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18 March 2015

Direct growth of indium gallium nitride on silicon substrate

Researchers in Europe have developed a low-temperature plasma-assisted molecular beam epitaxy (PAMBE) process for direct growth of indium gallium nitride (InGaN) on silicon (Si) substrates [Pavel Aseev et al, Appl. Phys. Lett., vol106, p072102, 2015]. Silicon is an attractive substrate with a view to low-cost production and integration with silicon CMOS electronics.

GaN on silicon has been developed recently for high-power switching and high-frequency amplifier applications. Some work has also been performed on InGaN-based light-emitting devices using GaN templates on silicon. However, a direct growth on InGaN could open the way to a wider range of wavelengths and applications such as solar cells.

The low-temperature PAMBE deposition was able to produce InGaN layers across the range of compositions, including near-infrared, as used in 1.3μm and 1.55μm optical communications. The work was carried out at Universidad Politécnica de Madrid and Universidad de Cádiz in Spain, Max Planck Institute of Microstructure Physics and Carl von Ossietzky Universität Oldenburg in Germany, and Universitá di Milano-Bicocca in Italy.

The InGaN was grown on p-type silicon (111) substrates. Before deposition, the substrates were degassed at 850°C for 30 minutes and exposed to a nitrogen flux for 5 minutes to create a 2-3nm silicon nitride layer. Such nitridation has previously been found to improve strain relaxation and crystal quality for GaN growth on silicon.

The InGaN growth at 450°C lasted an hour. The growth temperature is low, even for MBE – GaN MBE is typically carried out at 700-800°C. The aim of the low temperature was to avoid indium desorption.

The growth conditions were slightly nitrogen-rich. The balance between the group-III metals (In, Ga) and nitrogen was important to avoid metallic droplet (metal-rich) or nanocolumn (nitrogen-rich) formation.

High-resolution transmission electron microscope (HRTEM) study of an In0.73Ga0.27N sample (Figure 1) showed "clear projections of atomic columns" apart from "occasional localized defects". High-angle annular dark-field (HAADF) imaging showed some slight variations in contrast from threading dislocations (TDs) or differences in sample thickness.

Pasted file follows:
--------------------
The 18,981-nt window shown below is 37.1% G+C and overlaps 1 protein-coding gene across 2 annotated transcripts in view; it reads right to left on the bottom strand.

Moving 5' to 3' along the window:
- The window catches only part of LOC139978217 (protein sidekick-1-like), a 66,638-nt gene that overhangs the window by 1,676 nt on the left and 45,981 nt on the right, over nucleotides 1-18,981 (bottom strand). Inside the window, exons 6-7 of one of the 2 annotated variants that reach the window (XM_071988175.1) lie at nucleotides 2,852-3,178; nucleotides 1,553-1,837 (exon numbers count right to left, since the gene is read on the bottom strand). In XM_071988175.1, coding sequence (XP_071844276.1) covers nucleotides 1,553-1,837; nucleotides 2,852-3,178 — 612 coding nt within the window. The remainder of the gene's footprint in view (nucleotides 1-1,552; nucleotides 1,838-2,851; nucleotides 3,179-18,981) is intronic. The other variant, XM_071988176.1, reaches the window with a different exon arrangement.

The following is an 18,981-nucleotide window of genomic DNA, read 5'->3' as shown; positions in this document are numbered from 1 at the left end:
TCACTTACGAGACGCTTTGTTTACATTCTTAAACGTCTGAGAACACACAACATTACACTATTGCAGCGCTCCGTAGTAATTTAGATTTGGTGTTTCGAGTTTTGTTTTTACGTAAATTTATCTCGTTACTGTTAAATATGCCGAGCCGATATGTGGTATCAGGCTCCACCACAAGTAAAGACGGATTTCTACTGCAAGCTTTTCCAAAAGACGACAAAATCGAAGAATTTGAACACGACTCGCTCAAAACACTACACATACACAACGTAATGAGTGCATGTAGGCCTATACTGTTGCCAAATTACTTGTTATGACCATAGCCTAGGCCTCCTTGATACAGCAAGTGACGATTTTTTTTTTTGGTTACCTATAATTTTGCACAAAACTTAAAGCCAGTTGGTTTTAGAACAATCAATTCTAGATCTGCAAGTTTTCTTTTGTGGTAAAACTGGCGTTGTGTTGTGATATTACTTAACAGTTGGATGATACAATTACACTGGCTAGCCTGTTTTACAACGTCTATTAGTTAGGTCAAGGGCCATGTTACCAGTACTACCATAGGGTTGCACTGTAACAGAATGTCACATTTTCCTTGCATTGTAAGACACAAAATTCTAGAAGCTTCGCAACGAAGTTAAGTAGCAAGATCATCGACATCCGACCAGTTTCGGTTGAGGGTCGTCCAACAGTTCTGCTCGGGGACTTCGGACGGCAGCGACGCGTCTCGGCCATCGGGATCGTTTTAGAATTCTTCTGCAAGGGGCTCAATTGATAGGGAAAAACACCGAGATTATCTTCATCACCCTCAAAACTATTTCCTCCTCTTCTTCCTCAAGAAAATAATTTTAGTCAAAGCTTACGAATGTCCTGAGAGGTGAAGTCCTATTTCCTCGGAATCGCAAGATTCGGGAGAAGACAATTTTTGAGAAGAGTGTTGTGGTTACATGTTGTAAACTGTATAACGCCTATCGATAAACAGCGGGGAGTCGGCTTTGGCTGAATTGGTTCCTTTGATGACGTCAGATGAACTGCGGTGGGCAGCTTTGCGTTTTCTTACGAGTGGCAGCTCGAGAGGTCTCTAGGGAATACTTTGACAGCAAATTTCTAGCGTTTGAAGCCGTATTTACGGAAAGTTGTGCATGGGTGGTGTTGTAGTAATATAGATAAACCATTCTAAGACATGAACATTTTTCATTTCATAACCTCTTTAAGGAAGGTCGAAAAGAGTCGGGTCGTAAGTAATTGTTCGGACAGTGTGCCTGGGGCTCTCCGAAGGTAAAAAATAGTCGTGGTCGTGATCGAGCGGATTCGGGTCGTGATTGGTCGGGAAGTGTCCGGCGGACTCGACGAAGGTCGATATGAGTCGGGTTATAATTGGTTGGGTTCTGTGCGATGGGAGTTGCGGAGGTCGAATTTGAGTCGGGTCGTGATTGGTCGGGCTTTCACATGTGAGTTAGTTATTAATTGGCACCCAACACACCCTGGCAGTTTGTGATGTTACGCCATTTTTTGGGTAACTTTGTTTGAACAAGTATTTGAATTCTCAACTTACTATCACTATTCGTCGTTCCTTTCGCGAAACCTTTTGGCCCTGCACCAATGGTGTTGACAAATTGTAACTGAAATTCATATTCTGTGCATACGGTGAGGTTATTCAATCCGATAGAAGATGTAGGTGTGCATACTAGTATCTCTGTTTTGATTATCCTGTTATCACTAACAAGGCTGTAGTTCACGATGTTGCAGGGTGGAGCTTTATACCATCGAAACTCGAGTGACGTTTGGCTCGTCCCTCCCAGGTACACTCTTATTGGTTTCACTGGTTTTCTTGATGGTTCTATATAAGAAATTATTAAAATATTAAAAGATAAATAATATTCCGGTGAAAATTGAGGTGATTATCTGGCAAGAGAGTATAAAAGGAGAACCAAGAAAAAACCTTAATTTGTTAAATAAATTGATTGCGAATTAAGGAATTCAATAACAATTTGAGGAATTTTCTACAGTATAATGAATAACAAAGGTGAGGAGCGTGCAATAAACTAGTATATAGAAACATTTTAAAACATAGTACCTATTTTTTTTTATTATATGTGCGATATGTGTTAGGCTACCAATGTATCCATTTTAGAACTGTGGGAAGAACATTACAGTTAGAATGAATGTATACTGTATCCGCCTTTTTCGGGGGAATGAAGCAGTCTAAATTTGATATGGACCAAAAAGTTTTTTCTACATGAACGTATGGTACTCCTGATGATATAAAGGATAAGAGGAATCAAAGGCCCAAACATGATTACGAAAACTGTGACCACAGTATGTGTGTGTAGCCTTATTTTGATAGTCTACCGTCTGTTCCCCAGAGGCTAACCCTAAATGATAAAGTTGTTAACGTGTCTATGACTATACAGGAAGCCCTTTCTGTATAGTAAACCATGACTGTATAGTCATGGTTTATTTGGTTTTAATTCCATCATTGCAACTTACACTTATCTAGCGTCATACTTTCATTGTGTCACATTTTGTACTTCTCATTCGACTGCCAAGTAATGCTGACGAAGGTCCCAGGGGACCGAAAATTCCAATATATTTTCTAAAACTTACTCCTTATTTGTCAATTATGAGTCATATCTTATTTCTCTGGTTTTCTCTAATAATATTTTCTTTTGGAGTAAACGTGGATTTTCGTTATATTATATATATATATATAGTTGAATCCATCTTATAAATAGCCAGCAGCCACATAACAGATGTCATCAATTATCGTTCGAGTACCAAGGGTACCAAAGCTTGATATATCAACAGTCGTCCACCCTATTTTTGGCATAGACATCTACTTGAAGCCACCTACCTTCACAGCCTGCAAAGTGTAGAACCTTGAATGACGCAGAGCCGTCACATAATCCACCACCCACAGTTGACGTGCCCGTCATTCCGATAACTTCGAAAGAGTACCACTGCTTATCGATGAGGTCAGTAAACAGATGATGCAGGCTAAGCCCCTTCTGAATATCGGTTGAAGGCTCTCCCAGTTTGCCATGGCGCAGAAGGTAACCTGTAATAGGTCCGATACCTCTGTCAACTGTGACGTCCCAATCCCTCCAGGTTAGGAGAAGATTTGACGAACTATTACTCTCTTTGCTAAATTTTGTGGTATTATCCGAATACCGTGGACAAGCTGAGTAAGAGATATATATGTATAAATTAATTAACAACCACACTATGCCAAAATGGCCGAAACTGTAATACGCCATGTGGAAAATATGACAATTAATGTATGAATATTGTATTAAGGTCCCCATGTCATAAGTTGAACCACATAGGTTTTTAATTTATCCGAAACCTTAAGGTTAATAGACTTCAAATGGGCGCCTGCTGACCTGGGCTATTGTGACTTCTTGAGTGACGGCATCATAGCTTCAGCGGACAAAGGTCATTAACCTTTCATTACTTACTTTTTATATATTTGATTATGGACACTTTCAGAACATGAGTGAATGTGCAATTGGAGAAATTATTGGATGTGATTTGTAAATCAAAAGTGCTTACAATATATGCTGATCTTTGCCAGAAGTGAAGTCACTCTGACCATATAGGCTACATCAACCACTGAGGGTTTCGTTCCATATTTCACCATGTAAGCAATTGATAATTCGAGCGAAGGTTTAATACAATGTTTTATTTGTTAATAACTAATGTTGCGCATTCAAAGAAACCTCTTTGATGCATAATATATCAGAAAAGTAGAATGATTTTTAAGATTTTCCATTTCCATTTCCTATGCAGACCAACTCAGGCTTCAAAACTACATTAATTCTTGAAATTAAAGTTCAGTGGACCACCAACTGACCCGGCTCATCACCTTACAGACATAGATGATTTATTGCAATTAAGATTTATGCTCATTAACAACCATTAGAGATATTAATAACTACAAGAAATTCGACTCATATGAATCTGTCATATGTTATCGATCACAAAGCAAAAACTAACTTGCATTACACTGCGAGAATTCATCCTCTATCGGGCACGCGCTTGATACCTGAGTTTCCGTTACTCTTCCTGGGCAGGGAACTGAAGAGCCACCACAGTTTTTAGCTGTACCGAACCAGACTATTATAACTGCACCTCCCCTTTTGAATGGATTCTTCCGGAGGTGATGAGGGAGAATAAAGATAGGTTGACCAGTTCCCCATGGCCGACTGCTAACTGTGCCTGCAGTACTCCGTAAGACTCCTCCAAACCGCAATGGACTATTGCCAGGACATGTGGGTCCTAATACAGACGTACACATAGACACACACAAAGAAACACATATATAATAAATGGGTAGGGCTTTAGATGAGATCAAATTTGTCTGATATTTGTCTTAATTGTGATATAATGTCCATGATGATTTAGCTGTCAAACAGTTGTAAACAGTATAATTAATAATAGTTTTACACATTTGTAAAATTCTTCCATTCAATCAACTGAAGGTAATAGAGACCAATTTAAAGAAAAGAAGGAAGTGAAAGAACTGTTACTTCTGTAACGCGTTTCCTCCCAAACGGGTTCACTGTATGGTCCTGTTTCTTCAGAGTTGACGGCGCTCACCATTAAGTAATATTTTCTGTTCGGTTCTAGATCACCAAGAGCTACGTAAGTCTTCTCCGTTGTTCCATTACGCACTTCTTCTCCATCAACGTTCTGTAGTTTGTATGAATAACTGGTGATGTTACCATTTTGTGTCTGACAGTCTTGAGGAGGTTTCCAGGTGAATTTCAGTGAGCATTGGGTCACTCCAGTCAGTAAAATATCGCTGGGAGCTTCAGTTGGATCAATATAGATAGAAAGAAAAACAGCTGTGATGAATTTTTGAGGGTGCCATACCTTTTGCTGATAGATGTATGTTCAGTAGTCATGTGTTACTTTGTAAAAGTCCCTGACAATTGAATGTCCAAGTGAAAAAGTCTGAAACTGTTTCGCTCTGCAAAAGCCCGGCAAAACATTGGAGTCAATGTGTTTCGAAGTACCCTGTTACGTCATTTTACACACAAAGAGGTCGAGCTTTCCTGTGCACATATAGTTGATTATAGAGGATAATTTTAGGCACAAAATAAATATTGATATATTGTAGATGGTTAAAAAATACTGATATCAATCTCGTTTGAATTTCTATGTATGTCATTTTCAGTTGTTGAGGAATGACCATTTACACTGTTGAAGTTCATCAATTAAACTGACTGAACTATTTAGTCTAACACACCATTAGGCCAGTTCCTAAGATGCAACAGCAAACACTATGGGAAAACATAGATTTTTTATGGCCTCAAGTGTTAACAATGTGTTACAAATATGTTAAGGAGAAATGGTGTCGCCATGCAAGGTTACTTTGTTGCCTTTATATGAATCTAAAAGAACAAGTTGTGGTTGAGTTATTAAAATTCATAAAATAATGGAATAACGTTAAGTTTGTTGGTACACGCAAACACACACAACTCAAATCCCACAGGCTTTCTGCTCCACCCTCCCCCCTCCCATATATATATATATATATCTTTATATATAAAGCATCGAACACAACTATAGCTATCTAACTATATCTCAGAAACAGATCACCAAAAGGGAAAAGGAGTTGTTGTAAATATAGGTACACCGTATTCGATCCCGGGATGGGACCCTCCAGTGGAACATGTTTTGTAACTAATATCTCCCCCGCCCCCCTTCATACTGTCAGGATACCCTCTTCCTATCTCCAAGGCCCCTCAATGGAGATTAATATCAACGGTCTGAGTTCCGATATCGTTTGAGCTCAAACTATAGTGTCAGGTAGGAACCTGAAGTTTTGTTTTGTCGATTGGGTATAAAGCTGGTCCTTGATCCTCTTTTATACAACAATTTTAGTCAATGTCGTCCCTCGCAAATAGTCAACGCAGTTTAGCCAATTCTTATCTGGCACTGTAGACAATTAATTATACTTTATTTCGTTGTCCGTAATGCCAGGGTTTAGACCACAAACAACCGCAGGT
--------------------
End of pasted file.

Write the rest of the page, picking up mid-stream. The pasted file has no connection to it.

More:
Figure 1

Figure 1: (a) HRTEM image of 480nm-thick In0.73Ga0.27N/SiNx/Si interface and (b) HAADF image of the InGaN layer, both taken along the [11–20] III-N zone axis. (c) Corresponding SEM image.

The researchers comment: "It is difficult to quantitatively deduce the density of the TDs as they are accumulated locally. Still, their density is lower or similar to that in other III-N layers grown on buffered silicon or sapphire substrates."

The team estimates the standard deviation for indium content at less than 2.5% on the basis of energy-dispersive X-ray (EDX) spectroscopy. The chemical homogeneity is attributed to the low growth temperature that suppresses compositional fluctuations and phase separation. One possible drawback of the low temperature was an undulating surface that is not seen with higher temperatures of more than 500°C.

The researchers point out that undulating surfaces can also be advantageous for many low-cost mass production applications "such as light-emitting diodes, solar cells, water splitting, and photodetectors".

Photoluminescence analysis at 10K of data from a near-field scanning optical microscope (NSOM) showed homogeneous peak intensity emission with ~15% standard deviation. The peak energy was around 1.24eV (near-infrared, 1μm wavelength). Intensity variation was attributed to differences in crystal quality rather than indium composition.

Samples with varying indium content were produced covering the whole range from GaN to InN. Photoluminescence intensity varied by a factor of four among the samples (Figure 2).

Figure 2

Figure 2: (a) High-resolution x-ray diffraction spectra recorded around symmetric InGaN(0002)/Si(111) Bragg reflection. Normalized photoluminescence spectra of InGaN layers taken at (b) 15K and (c) room temperature. Relative intensity scaling factors indicated. Low- and room-temperature intensities scale 95:1.

The electrical characteristics of the InGaN/p-Si junction were also measured. Above 50% indium content, the InGaN layer had an n-type majority carrier with defects acting as electron donors. This allowed an ohmic contact to be formed with titanium/aluminium/nickel/gold top contacts. The bottom contact was silver paste applied to the back-side of the silicon substrate.

The resulting structure gave 'near-ideal ohmic' current-voltage behavior for n-In0.53Ga0.47N/p-Si heterointerfaces, according to the researchers. Above 50% indium content, n-InGaN/p-Si junctions are expected to be ohmic due to alignment of the p-Si valence band and n-InGaN conduction band.

A structure with In0.37Ga0.63N/p-Si gave a rectifying behavior. The junction with the top metal contact was found to be still ohmic, but more resistive, due to the lower n-type carrier density.

Tags: PAMBE GaN InN InGaN Silicon substrate

Visit: http://dx.doi.org/10.1063/1.4909515

The author Mike Cooke is a freelance technology journalist who has worked in the semiconductor and advanced technology sectors since 1997.

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